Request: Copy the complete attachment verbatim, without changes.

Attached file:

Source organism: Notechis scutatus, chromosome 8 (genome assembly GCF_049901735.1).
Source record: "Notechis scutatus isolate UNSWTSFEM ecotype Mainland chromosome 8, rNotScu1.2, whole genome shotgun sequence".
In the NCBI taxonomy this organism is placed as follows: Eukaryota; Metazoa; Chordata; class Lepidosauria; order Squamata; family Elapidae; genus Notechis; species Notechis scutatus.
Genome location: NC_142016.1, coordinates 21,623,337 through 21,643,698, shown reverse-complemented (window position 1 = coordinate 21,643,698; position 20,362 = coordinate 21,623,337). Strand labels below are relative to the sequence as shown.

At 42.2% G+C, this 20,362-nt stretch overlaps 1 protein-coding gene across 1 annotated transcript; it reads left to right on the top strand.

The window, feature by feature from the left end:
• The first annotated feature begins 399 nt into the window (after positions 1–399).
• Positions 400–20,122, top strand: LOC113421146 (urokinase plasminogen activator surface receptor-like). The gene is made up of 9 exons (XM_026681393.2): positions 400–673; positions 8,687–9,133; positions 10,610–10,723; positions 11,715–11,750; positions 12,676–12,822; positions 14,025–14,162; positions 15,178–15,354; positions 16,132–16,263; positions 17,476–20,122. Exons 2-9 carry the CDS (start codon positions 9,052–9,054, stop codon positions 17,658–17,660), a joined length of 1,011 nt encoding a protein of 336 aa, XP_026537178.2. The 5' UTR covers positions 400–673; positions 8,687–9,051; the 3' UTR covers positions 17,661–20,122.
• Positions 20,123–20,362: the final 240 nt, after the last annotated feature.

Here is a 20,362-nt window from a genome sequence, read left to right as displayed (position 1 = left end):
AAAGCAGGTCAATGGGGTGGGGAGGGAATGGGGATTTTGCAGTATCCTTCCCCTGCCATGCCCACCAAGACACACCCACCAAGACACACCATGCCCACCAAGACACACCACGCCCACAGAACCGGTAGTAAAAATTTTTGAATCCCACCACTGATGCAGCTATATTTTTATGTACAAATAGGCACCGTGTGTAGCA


Source organism: Notechis scutatus, chromosome 8 (genome assembly GCF_049901735.1).
Source record: "Notechis scutatus isolate UNSWTSFEM ecotype Mainland chromosome 8, rNotScu1.2, whole genome shotgun sequence".
In the NCBI taxonomy this organism is placed as follows: Eukaryota; Metazoa; Chordata; class Lepidosauria; order Squamata; family Elapidae; genus Notechis; species Notechis scutatus.
Genome location: NC_142016.1, coordinates 21,623,337 through 21,643,698, shown reverse-complemented (window position 1 = coordinate 21,643,698; position 20,362 = coordinate 21,623,337). Strand labels below are relative to the sequence as shown.

At 42.2% G+C, this 20,362-nt stretch overlaps 1 protein-coding gene across 1 annotated transcript; it reads left to right on the top strand.

The window, feature by feature from the left end:
• The first annotated feature begins 399 nt into the window (after positions 1–399).
• Positions 400–20,122, top strand: LOC113421146 (urokinase plasminogen activator surface receptor-like). The gene is made up of 9 exons (XM_026681393.2): positions 400–673; positions 8,687–9,133; positions 10,610–10,723; positions 11,715–11,750; positions 12,676–12,822; positions 14,025–14,162; positions 15,178–15,354; positions 16,132–16,263; positions 17,476–20,122. Exons 2-9 carry the CDS (start codon positions 9,052–9,054, stop codon positions 17,658–17,660), a joined length of 1,011 nt encoding a protein of 336 aa, XP_026537178.2. The 5' UTR covers positions 400–673; positions 8,687–9,051; the 3' UTR covers positions 17,661–20,122.
• Positions 20,123–20,362: the final 240 nt, after the last annotated feature.

Here is a 20,362-nt window from a genome sequence, read left to right as displayed (position 1 = left end):
AAAGCAGGTCAATGGGGTGGGGAGGGAATGGGGATTTTGCAGTATCCTTCCCCTGCCATGCCCACCAAGACACACCCACCAAGACACACCATGCCCACCAAGACACACCACGCCCACAGAACCGGTAGTAAAAATTTTTGAATCCCACCACTGATGCAGCTATATTTTTATGTACAAATAGGCACCGTGTGTAGCA